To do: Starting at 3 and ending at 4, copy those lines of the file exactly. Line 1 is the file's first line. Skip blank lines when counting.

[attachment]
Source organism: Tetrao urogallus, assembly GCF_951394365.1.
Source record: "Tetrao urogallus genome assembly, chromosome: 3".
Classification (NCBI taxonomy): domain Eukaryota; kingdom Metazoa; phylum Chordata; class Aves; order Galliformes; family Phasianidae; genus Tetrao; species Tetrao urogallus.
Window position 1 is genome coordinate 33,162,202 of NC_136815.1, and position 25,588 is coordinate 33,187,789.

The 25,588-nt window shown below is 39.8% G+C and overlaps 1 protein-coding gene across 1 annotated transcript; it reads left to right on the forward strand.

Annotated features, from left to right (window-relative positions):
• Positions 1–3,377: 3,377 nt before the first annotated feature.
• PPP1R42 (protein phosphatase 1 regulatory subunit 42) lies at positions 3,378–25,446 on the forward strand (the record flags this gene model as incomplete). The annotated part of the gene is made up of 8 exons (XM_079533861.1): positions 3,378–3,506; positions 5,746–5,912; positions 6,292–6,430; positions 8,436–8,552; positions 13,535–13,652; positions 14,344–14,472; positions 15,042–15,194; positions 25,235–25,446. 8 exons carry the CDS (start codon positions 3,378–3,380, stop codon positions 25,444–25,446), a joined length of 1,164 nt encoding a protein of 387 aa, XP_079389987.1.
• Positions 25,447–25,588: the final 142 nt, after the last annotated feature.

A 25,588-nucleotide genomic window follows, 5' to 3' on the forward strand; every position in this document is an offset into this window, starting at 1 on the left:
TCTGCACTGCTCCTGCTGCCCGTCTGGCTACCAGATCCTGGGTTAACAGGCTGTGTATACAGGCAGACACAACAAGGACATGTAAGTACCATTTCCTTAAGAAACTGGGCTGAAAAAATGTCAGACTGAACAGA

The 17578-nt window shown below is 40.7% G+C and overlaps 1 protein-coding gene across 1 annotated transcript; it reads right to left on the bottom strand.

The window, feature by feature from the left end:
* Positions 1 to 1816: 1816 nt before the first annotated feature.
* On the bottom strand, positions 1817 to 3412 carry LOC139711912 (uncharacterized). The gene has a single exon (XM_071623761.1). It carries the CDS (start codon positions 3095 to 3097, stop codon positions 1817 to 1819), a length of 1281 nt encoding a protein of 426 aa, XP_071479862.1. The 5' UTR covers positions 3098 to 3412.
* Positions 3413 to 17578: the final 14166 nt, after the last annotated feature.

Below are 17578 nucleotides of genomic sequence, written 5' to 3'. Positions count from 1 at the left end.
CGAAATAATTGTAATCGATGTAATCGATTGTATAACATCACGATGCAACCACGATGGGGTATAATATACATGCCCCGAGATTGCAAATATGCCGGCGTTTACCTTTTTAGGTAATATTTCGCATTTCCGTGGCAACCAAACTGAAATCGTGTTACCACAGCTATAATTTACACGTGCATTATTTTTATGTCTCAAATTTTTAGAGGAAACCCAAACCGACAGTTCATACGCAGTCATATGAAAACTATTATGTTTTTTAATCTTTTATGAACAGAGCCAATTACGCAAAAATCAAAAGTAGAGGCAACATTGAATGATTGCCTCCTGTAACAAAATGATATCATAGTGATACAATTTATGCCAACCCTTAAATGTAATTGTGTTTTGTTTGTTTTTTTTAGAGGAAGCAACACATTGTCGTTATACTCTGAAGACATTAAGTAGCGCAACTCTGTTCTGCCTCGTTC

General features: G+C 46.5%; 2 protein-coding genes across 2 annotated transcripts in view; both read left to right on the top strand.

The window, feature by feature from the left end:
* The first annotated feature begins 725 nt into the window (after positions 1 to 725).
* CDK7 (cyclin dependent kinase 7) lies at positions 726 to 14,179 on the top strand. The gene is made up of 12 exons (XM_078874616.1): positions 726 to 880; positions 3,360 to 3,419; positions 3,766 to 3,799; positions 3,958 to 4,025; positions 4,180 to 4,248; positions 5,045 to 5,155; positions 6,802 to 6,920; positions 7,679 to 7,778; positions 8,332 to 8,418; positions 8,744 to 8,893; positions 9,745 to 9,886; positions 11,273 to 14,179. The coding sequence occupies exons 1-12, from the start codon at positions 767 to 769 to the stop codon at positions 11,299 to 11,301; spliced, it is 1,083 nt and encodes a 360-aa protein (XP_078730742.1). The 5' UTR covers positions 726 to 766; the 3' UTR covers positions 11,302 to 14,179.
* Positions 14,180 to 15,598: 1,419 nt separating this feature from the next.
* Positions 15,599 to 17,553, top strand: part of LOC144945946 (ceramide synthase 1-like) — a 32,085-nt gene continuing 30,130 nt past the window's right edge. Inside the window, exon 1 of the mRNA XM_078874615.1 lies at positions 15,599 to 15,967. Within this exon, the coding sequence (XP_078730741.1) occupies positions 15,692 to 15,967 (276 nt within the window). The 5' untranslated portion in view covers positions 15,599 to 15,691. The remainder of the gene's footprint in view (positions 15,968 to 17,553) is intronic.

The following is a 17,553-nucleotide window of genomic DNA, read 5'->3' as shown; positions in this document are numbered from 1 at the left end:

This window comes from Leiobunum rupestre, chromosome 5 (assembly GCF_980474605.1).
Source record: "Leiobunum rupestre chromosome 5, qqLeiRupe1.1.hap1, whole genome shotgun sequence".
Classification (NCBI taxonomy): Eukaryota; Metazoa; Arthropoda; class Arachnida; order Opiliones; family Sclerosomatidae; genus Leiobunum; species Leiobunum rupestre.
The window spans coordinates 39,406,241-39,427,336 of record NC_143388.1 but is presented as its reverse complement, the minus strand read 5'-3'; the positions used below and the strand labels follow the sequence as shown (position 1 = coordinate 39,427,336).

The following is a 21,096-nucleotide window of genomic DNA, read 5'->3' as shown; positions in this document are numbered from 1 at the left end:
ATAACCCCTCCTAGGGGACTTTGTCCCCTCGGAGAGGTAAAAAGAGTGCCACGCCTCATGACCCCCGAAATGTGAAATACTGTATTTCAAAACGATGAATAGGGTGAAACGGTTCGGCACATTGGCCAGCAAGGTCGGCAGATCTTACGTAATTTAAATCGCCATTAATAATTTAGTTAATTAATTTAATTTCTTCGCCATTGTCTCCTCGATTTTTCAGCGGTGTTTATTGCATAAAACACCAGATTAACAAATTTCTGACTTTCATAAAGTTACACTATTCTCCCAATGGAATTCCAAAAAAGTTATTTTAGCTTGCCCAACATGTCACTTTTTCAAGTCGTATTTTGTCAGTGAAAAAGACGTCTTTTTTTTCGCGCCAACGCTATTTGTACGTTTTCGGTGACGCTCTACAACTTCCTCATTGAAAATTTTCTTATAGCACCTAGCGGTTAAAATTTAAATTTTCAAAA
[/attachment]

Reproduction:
Classification (NCBI taxonomy): domain Eukaryota; kingdom Metazoa; phylum Chordata; class Aves; order Galliformes; family Phasianidae; genus Tetrao; species Tetrao urogallus.
Window position 1 is genome coordinate 33,162,202 of NC_136815.1, and position 25,588 is coordinate 33,187,789.